From somewhat humble beginnings, the CSA movement is now estimated to have over 1000 farms operating in the U.S. Although CSAs take many forms, all have at their core a shared commitment to building a more local and equitable agricultural system.
CSA Farms Generally Use
Organic or Biodynamic Gardening Methods
CSA farmers typically use organic or biodynamic farming methods, in order to provide sustainable, fresh, high-quality foods. More people are needed in organic and biodynamic farming production than on conventional farms, and many projects encourage members to work on the farm in exchange for a portion of the membership costs. Others give members the option to work or pay for their share. Some require a nominal amount of work in addition to membership costs.
A Diversity of Organic Vegetables and Fruits and Various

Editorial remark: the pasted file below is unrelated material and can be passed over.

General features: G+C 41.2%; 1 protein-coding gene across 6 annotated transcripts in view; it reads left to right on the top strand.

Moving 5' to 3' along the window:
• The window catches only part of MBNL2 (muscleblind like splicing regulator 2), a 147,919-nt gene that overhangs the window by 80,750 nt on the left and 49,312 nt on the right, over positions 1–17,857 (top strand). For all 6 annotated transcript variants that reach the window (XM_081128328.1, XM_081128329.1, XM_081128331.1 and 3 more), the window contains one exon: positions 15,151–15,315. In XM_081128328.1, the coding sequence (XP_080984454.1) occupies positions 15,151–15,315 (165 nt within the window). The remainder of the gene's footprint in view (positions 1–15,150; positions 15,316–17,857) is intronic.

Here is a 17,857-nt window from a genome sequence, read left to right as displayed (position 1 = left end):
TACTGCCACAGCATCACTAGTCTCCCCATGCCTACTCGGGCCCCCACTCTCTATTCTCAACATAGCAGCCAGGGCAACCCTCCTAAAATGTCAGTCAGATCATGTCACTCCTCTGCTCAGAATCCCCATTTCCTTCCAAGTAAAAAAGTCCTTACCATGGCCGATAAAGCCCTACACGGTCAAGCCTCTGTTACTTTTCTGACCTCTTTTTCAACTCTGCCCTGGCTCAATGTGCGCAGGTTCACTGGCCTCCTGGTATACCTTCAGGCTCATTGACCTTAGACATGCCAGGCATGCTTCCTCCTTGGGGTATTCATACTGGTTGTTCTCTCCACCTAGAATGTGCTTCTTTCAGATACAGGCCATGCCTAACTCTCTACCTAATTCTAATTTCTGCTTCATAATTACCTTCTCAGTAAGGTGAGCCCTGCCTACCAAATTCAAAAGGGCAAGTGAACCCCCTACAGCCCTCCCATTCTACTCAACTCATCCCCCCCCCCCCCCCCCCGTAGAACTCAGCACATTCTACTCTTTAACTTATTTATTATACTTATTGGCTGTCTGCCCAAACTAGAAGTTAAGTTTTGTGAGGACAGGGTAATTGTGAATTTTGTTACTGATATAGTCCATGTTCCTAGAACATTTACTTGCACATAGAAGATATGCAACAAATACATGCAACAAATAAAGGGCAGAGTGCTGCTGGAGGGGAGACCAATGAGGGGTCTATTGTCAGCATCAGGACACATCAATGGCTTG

Most CSAs offer a diversity of vegetables, fruits, and herbs in season. Each CSA is structured to meet the needs of the participants; so many variations exist, including the level of financial commitment and active participation by the shareholders. Details of payment plans and food distribution also vary between farms.
Financing, land ownership, and legal definition of the farm operation can take a number of forms. In some cases land trusts or municipalities hold title to land that is then leased to farmers willing to operate them but without the means to go it alone.
CSA is sometimes referred to as 'subscription farmingí. Subscription Growers typically contract directly with customers who have agreed in advance to buy a minimum amount of produce at a fixed price, but who have little or no investment in, or attachment to the farm itself.
Subscription farming arrangements tend to emphasize the economic benefits, for the farmer as well as consumer, rather than the concept of community benefit, that is the basis of a true CSA.
Our Best Hope for
Consumer Supported Agriculture may prove to be our best hope for sustainable farming and a great way for citizens to re-connect with their communities. Rising energy costs, threats of possible terrorist disruption of distribution and/or contamination of food supplies with pathogens, only help make the case for CSAs. As with energy, sometimes small-scale, alternative solutions offer the best chance for success.